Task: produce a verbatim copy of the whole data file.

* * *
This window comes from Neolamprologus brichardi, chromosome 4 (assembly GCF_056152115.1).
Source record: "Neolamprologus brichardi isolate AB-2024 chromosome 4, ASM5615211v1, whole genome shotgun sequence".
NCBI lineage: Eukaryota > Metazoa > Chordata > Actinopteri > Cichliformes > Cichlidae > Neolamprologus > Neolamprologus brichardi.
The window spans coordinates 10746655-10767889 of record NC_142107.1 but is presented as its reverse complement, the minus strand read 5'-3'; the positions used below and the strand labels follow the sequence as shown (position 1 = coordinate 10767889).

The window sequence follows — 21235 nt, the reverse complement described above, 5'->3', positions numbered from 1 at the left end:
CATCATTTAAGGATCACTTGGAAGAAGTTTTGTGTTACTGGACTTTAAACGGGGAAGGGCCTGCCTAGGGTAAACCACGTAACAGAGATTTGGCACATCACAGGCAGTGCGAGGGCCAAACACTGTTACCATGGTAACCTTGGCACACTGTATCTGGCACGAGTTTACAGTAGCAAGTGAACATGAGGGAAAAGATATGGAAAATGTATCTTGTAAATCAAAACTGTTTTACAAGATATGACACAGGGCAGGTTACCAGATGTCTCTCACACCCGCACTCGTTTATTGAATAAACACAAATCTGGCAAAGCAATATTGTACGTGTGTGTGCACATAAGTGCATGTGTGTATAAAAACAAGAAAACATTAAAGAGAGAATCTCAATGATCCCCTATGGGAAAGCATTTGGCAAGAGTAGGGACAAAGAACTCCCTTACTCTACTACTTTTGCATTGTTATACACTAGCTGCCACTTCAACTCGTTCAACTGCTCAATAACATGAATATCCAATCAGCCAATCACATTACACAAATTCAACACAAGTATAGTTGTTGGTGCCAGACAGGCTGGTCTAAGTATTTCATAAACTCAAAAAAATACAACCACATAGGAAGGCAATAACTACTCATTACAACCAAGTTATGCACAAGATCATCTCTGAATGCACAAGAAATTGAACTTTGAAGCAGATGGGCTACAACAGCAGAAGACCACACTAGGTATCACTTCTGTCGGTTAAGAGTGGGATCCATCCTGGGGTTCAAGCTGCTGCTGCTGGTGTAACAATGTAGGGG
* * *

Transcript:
This window comes from Neolamprologus brichardi, chromosome 4 (assembly GCF_056152115.1).
Source record: "Neolamprologus brichardi isolate AB-2024 chromosome 4, ASM5615211v1, whole genome shotgun sequence".
NCBI lineage: Eukaryota > Metazoa > Chordata > Actinopteri > Cichliformes > Cichlidae > Neolamprologus > Neolamprologus brichardi.
The window spans coordinates 10746655-10767889 of record NC_142107.1 but is presented as its reverse complement, the minus strand read 5'-3'; the positions used below and the strand labels follow the sequence as shown (position 1 = coordinate 10767889).

The window sequence follows — 21235 nt, the reverse complement described above, 5'->3', positions numbered from 1 at the left end:
CATCATTTAAGGATCACTTGGAAGAAGTTTTGTGTTACTGGACTTTAAACGGGGAAGGGCCTGCCTAGGGTAAACCACGTAACAGAGATTTGGCACATCACAGGCAGTGCGAGGGCCAAACACTGTTACCATGGTAACCTTGGCACACTGTATCTGGCACGAGTTTACAGTAGCAAGTGAACATGAGGGAAAAGATATGGAAAATGTATCTTGTAAATCAAAACTGTTTTACAAGATATGACACAGGGCAGGTTACCAGATGTCTCTCACACCCGCACTCGTTTATTGAATAAACACAAATCTGGCAAAGCAATATTGTACGTGTGTGTGCACATAAGTGCATGTGTGTATAAAAACAAGAAAACATTAAAGAGAGAATCTCAATGATCCCCTATGGGAAAGCATTTGGCAAGAGTAGGGACAAAGAACTCCCTTACTCTACTACTTTTGCATTGTTATACACTAGCTGCCACTTCAACTCGTTCAACTGCTCAATAACATGAATATCCAATCAGCCAATCACATTACACAAATTCAACACAAGTATAGTTGTTGGTGCCAGACAGGCTGGTCTAAGTATTTCATAAACTCAAAAAAATACAACCACATAGGAAGGCAATAACTACTCATTACAACCAAGTTATGCACAAGATCATCTCTGAATGCACAAGAAATTGAACTTTGAAGCAGATGGGCTACAACAGCAGAAGACCACACTAGGTATCACTTCTGTCGGTTAAGAGTGGGATCCATCCTGGGGTTCAAGCTGCTGCTGCTGGTGTAACAATGTAGGGG